Telstra signs on for pan-Australia fiber network

Preliminary multibillion deal would nix copper lines and shift the carrier's telephone and broadband customers onto the fiber National Broadband Network.

Australian Communications Minister Stephen Conroy has managed a real, tangible win-win outcome with Sunday's deal between Telstra and the National Broadband Network Company (NBN Co), according to telecommunications analysts.

Sunday, Telstra revealed it had signed a preliminary AU$11 billion (US$9.73 billion) deal with NBN Co that would see the telco migrate its telephone and broadband customers onto the fibre National Broadband Network, with its copper network to be shut down and no more broadband services to be provided over its hybrid-fibre coaxial cable network.

It was a day many thought might not ever come, but did: a day Telstra agreed on a way forward.

What was agreed was non-binding and ultimately up to Telstra's shareholders to approve. Though with a large jump in the company's share price today, analysts say there's hope in securing the votes the company needs when taking the deal to the market early next year.

Analysts also say it's an agreement likely to benefit the telecommunications giant in the long run.

"What a way to retire the copper network; somebody actually [leases] it from them. Unbelievable! How many other carriers around the world have somebody [pay for] a dying asset? That's a big positive for them as well," said Gartner analyst Geoff Johnson.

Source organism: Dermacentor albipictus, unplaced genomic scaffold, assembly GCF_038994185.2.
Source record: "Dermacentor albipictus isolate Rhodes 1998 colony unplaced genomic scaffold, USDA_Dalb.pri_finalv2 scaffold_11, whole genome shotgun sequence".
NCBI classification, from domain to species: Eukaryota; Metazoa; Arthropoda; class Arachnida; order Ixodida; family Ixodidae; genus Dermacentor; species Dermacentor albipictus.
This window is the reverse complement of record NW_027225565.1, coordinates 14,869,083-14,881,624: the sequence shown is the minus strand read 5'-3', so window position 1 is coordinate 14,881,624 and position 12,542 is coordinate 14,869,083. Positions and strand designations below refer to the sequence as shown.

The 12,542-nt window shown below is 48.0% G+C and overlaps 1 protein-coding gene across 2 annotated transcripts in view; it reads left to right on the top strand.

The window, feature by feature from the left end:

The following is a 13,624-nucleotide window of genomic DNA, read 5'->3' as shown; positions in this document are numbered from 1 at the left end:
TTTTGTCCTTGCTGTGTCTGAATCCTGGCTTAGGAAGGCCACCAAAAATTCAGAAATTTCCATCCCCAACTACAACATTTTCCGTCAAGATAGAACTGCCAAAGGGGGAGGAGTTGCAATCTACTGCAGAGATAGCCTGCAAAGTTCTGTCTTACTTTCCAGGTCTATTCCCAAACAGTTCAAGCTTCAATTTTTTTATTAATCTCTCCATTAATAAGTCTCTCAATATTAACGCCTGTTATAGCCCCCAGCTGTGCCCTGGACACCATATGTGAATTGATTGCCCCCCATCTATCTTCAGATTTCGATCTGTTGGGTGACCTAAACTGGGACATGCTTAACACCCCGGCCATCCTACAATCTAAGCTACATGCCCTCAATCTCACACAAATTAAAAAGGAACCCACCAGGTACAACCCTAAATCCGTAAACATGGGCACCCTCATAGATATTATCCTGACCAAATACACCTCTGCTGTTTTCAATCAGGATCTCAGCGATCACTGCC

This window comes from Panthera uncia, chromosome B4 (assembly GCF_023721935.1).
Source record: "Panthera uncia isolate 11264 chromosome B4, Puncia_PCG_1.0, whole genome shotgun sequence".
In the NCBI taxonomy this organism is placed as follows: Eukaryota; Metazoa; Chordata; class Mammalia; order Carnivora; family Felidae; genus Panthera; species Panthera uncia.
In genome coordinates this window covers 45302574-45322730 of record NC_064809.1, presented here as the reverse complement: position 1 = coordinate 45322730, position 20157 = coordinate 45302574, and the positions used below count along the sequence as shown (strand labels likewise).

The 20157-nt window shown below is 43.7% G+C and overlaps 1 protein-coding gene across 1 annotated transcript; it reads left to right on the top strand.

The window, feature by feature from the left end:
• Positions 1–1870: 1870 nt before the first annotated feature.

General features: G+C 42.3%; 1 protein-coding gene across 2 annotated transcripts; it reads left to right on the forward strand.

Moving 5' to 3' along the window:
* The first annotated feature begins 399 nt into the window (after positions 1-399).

Johnson said Gartner's take-away from the announcement was that Telstra would now get a "war chest" of cash to go and market its retail service offering.

As for the government's side of the deal, he said it got the political response it wanted.

Apart from the potential AU$11 billion Telstra could get from the deal, it is also getting more certainty, according to Ovum analyst David Kennedy. The company now knows what compensation it will receive for retiring its copper network and has an idea of its migration strategy to the next-generation fibre network, he said.

"The benefits that Telstra has been able to achieve are considerable," Kennedy said.

The "big achievement" for the Federal Government, Kennedy said, was that "Telstra would not, under this agreement, be a competitor to the NBN Co in the future", which he said was a "very important" achievement.

Had Telstra decided it wanted to compete, Kennedy believed the telco could have "quite effectively" done that for a long time. "And what this means for NBN Co is that they won't have to face that scenario," he said.

As a result, NBN Co would now be able to break even "significantly earlier" if the deal goes through.

IDC analyst David Cannon said the deal would allow Telstra to consolidate its operational back-end. "There'll be huge cost savings and efficiencies from an operational perspective as the [old] networks get decommissioned," Cannon said.

"But at the same time, they've got a great price on what they're agreeing to do and they also get regulatory certainty in a long-term sense as a result as well, which was probably the biggest inhibitor of Telstra's share price."

He believed the deal would be "a great opportunity" for Telstra's share price to "get up to those highs that we saw about 10 years ago", but said this was a long way off yet.

This article was first posted in ZDNet Australia.